First Sunday After Christmas/ 28th December 2014
“Master, now you are dismissing your servant in peace, according to your word: for my eyes have seen your salvation which you have prepared in the presence of all people, a light for revelation to the Gentiles and for glory to your people Israel.”
“For my eyes have seen your salvation…”
My eyes, my heart are drawn to this portion of the text, to these words. That’s what Simeon says when he sees the baby Jesus in the Temple. He lifts Jesus up in his arms and praises God for what he had seen.
It’s a curious turn of phrase “seeing salvation.” How does one see salvation? Obviously, Simeon’s talking about Jesus, but what caused him to offer such extraordinary praise to a human being? What does he see?
It’s important to note how this exchange in the Temple is marvelously incarnational: he’s lifting up the baby Jesus, holding him in his arms, touching him, feeling his weight in his arms, looking at his face. There’s emotional affect in Simeon. It’s a fleshly experience. It’s a reminder to us that salvation is more than a concept or idea or the state of one’s soul; instead, it’s an experience, something real, phenomenal.
Simeon isn’t holding a religious idea or a theological concept in his arms, but an embodied soul, a real person he not only feels, but also sees. It’s an experience of salvation that we have here—it’s real. You can reach out to touch it, feel it, be moved by it. It’s an experience encountered, not in some afterlife, but in this life, here and now. It’s an experience assuring the promise and presence of God.
For the last couple of years, experience has come to mean a lot to me on my own journey, specifically the importance of religious experience, encounters with the Holy. Theologically speaking, we Protestants (indeed, most Christians I have found) get nervous when we put too much emphasis upon experience. We would rather try to sum up God in our creeds and confessions, thinking we have thus defined God; we would rather talk about God rather than talk about our experience of God—or lack of experience. We’re more inclined to reduce God (along with everything else in Christianity) to an idea or a concept, to argue and debate and fight over getting belief right, as if belief can be a substitute for an experience of God’s salvation. There are plenty who say they believe in God, as an intellectual exercise, but what about experiencing God? There are plenty of Christians who think they are “saved” because they can affirm certain beliefs about Jesus, accept him as Lord and Savior, but what about an experience of encountering Jesus, of knowing what it feels like to be saved, of what salvation looks like?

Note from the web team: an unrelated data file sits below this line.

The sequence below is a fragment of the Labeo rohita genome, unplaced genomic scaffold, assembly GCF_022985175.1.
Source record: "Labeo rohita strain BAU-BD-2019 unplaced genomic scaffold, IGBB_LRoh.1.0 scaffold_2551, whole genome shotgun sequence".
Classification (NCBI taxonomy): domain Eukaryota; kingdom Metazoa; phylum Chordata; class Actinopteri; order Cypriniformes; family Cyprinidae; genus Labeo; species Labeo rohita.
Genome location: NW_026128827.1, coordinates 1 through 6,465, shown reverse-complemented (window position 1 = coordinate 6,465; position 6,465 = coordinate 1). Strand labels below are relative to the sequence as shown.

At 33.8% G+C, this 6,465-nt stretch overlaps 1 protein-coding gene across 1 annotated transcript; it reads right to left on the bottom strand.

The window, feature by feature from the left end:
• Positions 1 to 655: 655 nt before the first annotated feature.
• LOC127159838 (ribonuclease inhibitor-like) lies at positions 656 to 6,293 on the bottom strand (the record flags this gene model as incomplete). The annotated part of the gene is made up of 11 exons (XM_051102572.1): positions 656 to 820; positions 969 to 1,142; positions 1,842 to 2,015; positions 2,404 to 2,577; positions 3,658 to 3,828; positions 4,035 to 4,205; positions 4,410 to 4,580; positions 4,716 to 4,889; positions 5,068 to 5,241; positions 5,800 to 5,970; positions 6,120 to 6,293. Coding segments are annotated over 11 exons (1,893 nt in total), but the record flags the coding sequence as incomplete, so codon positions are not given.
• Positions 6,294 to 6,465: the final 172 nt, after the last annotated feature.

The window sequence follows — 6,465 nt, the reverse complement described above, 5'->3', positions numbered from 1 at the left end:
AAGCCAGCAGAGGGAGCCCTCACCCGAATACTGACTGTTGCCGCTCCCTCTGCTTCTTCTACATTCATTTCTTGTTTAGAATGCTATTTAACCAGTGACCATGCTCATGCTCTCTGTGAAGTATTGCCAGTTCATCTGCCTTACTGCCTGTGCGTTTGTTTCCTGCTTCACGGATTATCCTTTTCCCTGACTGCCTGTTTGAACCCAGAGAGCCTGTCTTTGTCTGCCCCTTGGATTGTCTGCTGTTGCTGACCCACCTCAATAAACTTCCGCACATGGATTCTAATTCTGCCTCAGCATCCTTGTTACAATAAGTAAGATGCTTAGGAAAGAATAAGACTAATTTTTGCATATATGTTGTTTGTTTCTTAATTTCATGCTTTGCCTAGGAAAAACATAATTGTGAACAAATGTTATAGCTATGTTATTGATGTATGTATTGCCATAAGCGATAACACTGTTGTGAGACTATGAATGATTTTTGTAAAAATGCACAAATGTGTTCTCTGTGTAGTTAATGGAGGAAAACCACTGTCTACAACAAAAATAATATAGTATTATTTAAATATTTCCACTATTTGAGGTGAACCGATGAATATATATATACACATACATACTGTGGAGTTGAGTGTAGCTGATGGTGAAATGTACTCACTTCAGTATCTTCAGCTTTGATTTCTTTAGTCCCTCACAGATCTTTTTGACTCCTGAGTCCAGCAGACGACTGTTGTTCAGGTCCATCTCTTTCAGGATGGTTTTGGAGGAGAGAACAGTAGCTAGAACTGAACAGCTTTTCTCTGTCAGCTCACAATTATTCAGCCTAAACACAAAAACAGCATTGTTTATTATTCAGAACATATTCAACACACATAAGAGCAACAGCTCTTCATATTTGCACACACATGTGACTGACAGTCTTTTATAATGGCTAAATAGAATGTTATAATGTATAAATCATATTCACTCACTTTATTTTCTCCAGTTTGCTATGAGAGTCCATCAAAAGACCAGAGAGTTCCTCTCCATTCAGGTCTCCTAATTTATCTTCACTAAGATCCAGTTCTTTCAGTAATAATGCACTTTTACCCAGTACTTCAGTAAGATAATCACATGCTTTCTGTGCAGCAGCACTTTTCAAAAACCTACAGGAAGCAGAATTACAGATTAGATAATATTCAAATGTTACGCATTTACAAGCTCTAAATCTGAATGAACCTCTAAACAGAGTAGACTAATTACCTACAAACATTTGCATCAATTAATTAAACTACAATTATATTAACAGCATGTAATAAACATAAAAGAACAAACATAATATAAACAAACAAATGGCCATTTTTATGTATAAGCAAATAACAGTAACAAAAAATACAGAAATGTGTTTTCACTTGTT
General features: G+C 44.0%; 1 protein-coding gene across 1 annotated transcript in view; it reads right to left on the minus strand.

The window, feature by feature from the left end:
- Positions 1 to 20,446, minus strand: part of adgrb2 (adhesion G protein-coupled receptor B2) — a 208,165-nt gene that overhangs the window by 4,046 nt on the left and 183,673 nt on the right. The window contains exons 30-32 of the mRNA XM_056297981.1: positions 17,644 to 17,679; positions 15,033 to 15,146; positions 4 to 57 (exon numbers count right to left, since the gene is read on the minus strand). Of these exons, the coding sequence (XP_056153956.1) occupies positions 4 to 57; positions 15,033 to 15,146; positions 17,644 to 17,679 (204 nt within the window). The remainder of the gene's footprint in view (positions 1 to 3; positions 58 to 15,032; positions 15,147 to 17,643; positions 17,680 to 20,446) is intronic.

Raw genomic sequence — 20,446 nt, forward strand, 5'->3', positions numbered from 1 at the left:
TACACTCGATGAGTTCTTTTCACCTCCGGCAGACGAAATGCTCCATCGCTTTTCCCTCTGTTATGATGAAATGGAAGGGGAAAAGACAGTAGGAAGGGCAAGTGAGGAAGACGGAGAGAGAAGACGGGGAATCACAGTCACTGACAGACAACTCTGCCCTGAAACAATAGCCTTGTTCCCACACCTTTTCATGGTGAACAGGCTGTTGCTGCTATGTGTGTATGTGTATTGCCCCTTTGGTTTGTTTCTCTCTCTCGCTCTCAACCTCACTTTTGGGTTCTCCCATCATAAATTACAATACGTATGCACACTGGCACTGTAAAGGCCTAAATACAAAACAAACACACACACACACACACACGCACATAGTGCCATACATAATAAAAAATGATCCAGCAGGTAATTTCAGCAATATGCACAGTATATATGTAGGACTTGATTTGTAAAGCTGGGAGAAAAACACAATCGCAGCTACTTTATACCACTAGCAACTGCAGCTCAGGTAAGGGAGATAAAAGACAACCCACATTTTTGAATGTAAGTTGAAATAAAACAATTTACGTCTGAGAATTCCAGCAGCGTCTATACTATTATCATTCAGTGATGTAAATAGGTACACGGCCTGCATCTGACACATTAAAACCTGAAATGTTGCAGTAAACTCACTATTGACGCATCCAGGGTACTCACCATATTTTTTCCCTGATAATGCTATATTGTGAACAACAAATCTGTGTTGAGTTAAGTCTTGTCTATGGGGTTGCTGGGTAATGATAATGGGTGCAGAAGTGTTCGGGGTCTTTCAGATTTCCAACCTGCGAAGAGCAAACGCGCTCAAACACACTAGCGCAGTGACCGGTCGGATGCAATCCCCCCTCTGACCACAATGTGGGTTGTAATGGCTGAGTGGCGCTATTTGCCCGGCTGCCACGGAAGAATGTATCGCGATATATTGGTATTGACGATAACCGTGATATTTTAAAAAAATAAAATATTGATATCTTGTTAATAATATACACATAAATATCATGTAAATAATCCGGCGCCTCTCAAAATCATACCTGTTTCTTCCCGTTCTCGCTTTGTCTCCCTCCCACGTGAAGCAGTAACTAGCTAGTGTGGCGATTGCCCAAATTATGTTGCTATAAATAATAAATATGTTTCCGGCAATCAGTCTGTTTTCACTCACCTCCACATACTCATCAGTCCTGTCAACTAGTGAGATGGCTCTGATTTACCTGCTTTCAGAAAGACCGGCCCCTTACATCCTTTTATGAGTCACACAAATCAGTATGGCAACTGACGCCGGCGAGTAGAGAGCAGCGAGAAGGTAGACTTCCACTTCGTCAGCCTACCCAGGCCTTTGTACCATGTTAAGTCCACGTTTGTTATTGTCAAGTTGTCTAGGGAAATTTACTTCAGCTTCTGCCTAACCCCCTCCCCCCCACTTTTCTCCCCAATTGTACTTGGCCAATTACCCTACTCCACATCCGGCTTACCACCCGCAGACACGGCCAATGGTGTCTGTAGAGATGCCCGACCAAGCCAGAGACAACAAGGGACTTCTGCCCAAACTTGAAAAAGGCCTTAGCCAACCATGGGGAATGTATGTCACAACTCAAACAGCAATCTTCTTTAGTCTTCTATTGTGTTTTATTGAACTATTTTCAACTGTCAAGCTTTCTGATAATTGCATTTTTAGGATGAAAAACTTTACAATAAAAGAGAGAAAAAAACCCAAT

Over and over again throughout scripture, lives are changed through encounters with the Living God, not by intellectual assent or subscribing to theological ideas Encounters with God in the flesh, directly relating with the Personhood of God, that’s what transforms. Believe me, I’m not being critical of rigorous theological thought. We need more rigorous thinking in the Church today, not less. As Presbyterians, we know that theology matters. How we think informs our life. But, sometimes, I suspect our Presbyterian penchant for theological engagement is a defense against actually encountering the One we’re trying to talk about. For, when we try to really talk about this God we eventually discover the limit of our thought. We can’t think our way toward salvation. Salvation is an experience that comes upon us and our lives are changed as a result.
Jesus is how we usually render the Hebrew word Yeshua or Joshua. It means, “Yahweh saves” or “Yahweh is my salvation.” The word for salvation in Hebrew yasha, meaning, “to bring out into a wide open space.” It doesn’t mean being saved from the burning fires of hell or escaping judgment, it doesn’t mean a state of life known only after we die. Salvation is an experience we have when we are brought out into a wide-open space and allowed to stand there freely, safely.